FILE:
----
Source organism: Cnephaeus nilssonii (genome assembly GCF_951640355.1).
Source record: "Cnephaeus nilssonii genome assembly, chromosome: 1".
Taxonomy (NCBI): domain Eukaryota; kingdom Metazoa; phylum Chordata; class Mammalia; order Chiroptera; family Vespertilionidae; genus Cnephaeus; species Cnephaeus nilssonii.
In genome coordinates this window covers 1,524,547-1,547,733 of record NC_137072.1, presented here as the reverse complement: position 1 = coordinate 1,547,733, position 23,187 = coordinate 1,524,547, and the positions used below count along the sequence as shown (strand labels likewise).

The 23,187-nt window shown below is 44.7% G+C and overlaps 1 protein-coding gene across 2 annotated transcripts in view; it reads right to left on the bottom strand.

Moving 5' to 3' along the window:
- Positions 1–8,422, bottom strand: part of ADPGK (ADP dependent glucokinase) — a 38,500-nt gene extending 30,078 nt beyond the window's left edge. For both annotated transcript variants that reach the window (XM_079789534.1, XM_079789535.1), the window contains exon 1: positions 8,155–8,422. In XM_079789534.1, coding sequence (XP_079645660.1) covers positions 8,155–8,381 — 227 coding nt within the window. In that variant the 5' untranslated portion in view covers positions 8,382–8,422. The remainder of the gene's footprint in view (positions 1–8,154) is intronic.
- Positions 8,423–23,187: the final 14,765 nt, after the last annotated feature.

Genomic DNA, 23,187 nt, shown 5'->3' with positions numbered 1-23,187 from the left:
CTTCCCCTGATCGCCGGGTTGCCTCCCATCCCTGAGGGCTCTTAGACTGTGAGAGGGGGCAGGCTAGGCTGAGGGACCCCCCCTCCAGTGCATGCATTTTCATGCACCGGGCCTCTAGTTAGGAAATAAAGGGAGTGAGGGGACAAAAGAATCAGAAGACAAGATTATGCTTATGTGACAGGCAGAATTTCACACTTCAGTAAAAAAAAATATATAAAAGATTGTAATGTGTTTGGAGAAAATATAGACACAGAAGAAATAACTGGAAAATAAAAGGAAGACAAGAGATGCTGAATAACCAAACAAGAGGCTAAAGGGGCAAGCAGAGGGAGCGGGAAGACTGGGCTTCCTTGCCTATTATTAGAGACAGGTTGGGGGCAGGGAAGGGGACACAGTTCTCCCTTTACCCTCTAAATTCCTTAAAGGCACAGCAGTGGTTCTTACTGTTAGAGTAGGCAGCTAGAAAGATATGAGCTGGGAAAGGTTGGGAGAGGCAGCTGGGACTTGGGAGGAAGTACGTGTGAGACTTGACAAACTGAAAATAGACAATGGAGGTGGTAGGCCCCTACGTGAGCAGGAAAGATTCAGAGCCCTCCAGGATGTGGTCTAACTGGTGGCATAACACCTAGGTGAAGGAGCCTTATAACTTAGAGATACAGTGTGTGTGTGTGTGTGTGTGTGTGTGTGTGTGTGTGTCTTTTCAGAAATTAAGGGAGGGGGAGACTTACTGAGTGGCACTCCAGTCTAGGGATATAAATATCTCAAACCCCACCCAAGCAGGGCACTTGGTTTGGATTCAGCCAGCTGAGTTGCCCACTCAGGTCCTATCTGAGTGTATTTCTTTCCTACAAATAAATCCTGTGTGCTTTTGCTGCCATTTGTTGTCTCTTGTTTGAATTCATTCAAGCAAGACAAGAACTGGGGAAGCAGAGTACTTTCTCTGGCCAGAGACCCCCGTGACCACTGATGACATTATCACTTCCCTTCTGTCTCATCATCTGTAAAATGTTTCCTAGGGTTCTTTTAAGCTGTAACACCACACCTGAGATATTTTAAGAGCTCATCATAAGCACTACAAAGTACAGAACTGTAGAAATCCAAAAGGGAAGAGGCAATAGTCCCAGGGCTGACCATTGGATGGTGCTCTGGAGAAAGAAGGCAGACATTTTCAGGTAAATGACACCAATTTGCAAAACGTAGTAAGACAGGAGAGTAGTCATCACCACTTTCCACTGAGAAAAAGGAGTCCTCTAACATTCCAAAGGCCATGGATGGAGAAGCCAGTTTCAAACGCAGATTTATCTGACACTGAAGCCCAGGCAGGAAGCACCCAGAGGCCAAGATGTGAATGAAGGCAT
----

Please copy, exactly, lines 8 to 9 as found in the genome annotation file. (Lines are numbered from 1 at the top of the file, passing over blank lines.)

- Positions 8,423–23,187: the final 14,765 nt, after the last annotated feature.

Genomic DNA, 23,187 nt, shown 5'->3' with positions numbered 1-23,187 from the left: